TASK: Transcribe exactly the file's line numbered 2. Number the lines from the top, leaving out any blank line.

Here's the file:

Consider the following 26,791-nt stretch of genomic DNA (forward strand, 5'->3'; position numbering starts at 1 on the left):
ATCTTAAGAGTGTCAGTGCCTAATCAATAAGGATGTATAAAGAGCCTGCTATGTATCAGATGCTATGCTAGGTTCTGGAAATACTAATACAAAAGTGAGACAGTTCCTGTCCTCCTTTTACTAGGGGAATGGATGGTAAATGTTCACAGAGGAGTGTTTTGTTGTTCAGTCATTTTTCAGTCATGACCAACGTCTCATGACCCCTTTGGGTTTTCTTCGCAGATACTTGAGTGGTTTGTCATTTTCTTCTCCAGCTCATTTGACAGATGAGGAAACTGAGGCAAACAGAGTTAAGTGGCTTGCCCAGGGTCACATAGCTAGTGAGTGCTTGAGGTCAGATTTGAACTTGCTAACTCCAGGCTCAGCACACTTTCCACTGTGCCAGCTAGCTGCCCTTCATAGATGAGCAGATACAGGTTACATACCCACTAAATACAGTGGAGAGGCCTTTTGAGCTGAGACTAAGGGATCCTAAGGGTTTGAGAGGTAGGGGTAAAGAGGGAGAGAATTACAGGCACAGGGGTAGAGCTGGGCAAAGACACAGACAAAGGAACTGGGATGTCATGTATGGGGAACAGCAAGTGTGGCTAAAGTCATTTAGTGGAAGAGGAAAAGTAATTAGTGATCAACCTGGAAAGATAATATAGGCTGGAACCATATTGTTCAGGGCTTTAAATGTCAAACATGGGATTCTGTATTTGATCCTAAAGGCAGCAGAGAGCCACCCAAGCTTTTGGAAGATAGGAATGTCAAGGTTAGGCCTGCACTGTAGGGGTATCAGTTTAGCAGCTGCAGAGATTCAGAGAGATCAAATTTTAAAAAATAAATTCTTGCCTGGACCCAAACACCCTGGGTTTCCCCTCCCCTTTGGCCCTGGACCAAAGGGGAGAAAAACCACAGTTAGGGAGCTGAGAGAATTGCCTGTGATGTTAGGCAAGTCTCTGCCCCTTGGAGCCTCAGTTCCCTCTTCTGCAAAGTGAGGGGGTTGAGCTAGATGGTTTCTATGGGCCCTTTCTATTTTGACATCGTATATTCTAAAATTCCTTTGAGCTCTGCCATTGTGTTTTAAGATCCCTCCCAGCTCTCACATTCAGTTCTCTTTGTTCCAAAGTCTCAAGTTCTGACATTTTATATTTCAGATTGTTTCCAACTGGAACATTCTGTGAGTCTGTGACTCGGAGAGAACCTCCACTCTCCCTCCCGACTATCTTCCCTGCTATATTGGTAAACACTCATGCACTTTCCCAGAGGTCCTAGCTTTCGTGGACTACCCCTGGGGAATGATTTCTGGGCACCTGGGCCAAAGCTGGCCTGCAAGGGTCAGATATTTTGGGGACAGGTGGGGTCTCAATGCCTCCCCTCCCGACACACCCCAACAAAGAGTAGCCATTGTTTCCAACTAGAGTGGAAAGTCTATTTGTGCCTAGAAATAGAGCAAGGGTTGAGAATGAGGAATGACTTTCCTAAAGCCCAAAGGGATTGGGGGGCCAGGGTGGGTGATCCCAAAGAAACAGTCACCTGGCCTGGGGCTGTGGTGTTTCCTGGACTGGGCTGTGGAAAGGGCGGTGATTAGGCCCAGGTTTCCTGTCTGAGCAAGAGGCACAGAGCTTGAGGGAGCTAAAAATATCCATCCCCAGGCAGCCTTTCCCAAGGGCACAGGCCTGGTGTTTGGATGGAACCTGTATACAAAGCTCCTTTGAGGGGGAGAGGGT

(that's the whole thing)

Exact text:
ATCTTAAGAGTGTCAGTGCCTAATCAATAAGGATGTATAAAGAGCCTGCTATGTATCAGATGCTATGCTAGGTTCTGGAAATACTAATACAAAAGTGAGACAGTTCCTGTCCTCCTTTTACTAGGGGAATGGATGGTAAATGTTCACAGAGGAGTGTTTTGTTGTTCAGTCATTTTTCAGTCATGACCAACGTCTCATGACCCCTTTGGGTTTTCTTCGCAGATACTTGAGTGGTTTGTCATTTTCTTCTCCAGCTCATTTGACAGATGAGGAAACTGAGGCAAACAGAGTTAAGTGGCTTGCCCAGGGTCACATAGCTAGTGAGTGCTTGAGGTCAGATTTGAACTTGCTAACTCCAGGCTCAGCACACTTTCCACTGTGCCAGCTAGCTGCCCTTCATAGATGAGCAGATACAGGTTACATACCCACTAAATACAGTGGAGAGGCCTTTTGAGCTGAGACTAAGGGATCCTAAGGGTTTGAGAGGTAGGGGTAAAGAGGGAGAGAATTACAGGCACAGGGGTAGAGCTGGGCAAAGACACAGACAAAGGAACTGGGATGTCATGTATGGGGAACAGCAAGTGTGGCTAAAGTCATTTAGTGGAAGAGGAAAAGTAATTAGTGATCAACCTGGAAAGATAATATAGGCTGGAACCATATTGTTCAGGGCTTTAAATGTCAAACATGGGATTCTGTATTTGATCCTAAAGGCAGCAGAGAGCCACCCAAGCTTTTGGAAGATAGGAATGTCAAGGTTAGGCCTGCACTGTAGGGGTATCAGTTTAGCAGCTGCAGAGATTCAGAGAGATCAAATTTTAAAAAATAAATTCTTGCCTGGACCCAAACACCCTGGGTTTCCCCTCCCCTTTGGCCCTGGACCAAAGGGGAGAAAAACCACAGTTAGGGAGCTGAGAGAATTGCCTGTGATGTTAGGCAAGTCTCTGCCCCTTGGAGCCTCAGTTCCCTCTTCTGCAAAGTGAGGGGGTTGAGCTAGATGGTTTCTATGGGCCCTTTCTATTTTGACATCGTATATTCTAAAATTCCTTTGAGCTCTGCCATTGTGTTTTAAGATCCCTCCCAGCTCTCACATTCAGTTCTCTTTGTTCCAAAGTCTCAAGTTCTGACATTTTATATTTCAGATTGTTTCCAACTGGAACATTCTGTGAGTCTGTGACTCGGAGAGAACCTCCACTCTCCCTCCCGACTATCTTCCCTGCTATATTGGTAAACACTCATGCACTTTCCCAGAGGTCCTAGCTTTCGTGGACTACCCCTGGGGAATGATTTCTGGGCACCTGGGCCAAAGCTGGCCTGCAAGGGTCAGATATTTTGGGGACAGGTGGGGTCTCAATGCCTCCCCTCCCGACACACCCCAACAAAGAGTAGCCATTGTTTCCAACTAGAGTGGAAAGTCTATTTGTGCCTAGAAATAGAGCAAGGGTTGAGAATGAGGAATGACTTTCCTAAAGCCCAAAGGGATTGGGGGGCCAGGGTGGGTGATCCCAAAGAAACAGTCACCTGGCCTGGGGCTGTGGTGTTTCCTGGACTGGGCTGTGGAAAGGGCGGTGATTAGGCCCAGGTTTCCTGTCTGAGCAAGAGGCACAGAGCTTGAGGGAGCTAAAAATATCCATCCCCAGGCAGCCTTTCCCAAGGGCACAGGCCTGGTGTTTGGATGGAACCTGTATACAAAGCTCCTTTGAGGGGGAGAGGGT